It was while I was at the Barclays Center that I was tapped to go back to the west coast and got my first foray into self-operated food and beverage. The Honda Center was looking to make a change and take its food and beverage in-house after about 20 years of being in a third-party relationship.

It was a great opportunity to take what I learned from that third-party model, what I’d seen, what I’d liked, and quite frankly, what I felt could be improved in a self-operated world.

The self-operated mentality at Dickies Arena led to thoughtful suite elements, including islands strategically designed without chairs to inspire further engagement and tables between seats to create a heightened dining sense. Photos courtesy of Dickies Arena.


Are there any lessons learned from your experience at the Honda Center that are influencing your decisions here at Dickies Arena?

When Matt Homan and I first started talking, he was considering which way he wanted to pursue (third-party or in-house foodservice operations) for Dickies Arena. I said listen, we’ve learned because we’ve made big mistakes, and there are opportunities to learn from those mistakes to get better. Some of the biggest ones are learn your market and learn your people. And we did those things in those first few years of being self-operated [at the Honda Center].

I was fortunate. [Before joining the Honda Center], I spent six years [at STAPLES Center]. I ran the premium. Then I took over the whole building and then a concert venue. I thought I knew what the LA fan wanted. And then the circus rolled into town in Orange County.

We set ourselves up from a production standpoint, from an operational standpoint, all with the [assumption] that this is the LA fan market. Oh boy were we wrong. The Orange County market was completely different than LA.

“We were willing to say, let’s dream big. I want you to ask for the unicorn.”

– Julie Margolin, Dickies Arena

In those first few performances, we thought we knew what to expect and then realized we didn’t. But when we needed to react quickly, we could. That was one of the biggest learnings – not everything is cookie cutter. You have to trust that the experience you’ve had is going to help you, but you can’t rest on those laurels. You need to do your homework. You need to be willing to experience it all again for the first time and tweak and adjust very specifically to where you are.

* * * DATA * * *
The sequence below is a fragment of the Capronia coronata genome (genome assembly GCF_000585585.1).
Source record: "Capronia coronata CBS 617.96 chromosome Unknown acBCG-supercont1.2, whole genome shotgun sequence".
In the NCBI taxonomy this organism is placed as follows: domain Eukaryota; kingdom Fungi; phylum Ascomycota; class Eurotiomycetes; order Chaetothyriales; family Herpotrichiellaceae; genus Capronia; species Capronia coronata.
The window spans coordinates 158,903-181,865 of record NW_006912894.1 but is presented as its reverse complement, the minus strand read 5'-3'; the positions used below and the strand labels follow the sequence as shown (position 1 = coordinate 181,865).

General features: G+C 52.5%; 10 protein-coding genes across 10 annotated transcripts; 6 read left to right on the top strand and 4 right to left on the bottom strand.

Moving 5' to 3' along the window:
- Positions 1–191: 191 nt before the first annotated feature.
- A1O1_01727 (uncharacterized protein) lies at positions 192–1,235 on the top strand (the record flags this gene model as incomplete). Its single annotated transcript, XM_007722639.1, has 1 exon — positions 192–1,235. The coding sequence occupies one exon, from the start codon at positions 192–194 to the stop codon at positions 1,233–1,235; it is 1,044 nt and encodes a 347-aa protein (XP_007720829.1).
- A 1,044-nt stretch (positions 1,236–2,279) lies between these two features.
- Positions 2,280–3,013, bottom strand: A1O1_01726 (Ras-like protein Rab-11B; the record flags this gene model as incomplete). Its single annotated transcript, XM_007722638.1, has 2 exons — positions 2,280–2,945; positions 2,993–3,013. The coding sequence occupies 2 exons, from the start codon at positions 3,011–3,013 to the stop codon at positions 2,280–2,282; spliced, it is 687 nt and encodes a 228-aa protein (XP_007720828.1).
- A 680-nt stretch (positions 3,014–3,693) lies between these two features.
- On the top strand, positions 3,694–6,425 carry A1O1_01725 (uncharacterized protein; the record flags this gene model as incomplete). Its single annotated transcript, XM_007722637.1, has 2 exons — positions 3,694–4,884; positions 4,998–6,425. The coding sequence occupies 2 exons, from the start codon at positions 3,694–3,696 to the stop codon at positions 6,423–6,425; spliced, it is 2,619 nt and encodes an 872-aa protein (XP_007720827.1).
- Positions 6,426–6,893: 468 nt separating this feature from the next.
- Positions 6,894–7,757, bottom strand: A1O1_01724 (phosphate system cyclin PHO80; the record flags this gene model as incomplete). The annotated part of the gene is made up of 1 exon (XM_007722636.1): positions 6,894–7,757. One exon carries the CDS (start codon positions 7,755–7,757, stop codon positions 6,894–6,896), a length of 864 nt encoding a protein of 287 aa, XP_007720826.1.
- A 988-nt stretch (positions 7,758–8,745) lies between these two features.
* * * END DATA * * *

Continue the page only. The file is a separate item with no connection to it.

When you don’t have to keep some things consistent, you start thinking outside the box for every event and every group that might be coming into your venue. All of a sudden, you reap such great rewards, and you start to see deeper connections with your guests. You also see much more creativity and inspiration from your team.

Don’t just tap into one person for one thing. Talk about it, brainstorm, throw things against the wall that are absolutely insane and might cost more than you ever thought could be reasonable or approved, drill down into why they’re great ideas, and then approach.

Even my counterparts that had been in a self-operated component of the Honda Center for years would look at what we were doing and say, ‘why does food and beverage get to do those things?’ And the truth was that we were never not willing to ask. In another environment, it might have felt like that’ll never get approved, so let’s not waste time thinking about it. Let’s not consider it. We were willing to say, let’s dream big. I want you to ask for the unicorn.

Sometimes those [ideas] came with a lot of effort, some with big price tags. But being willing to not automatically think within the confines of financials, what’s been previously approved, or what's been previously done is why that self-op model is so exciting. If you throw those walls of caution out, you can get some great realities to come to the surface.

Read Part Two of our Member Highlight with Julie Margolin.

Watch our entire Dickies Arena video series, featuring a tour of the preview center and arena construction next door, all premium seat details, and food and beverage tips and insights from ALSD Member Julie Margolin.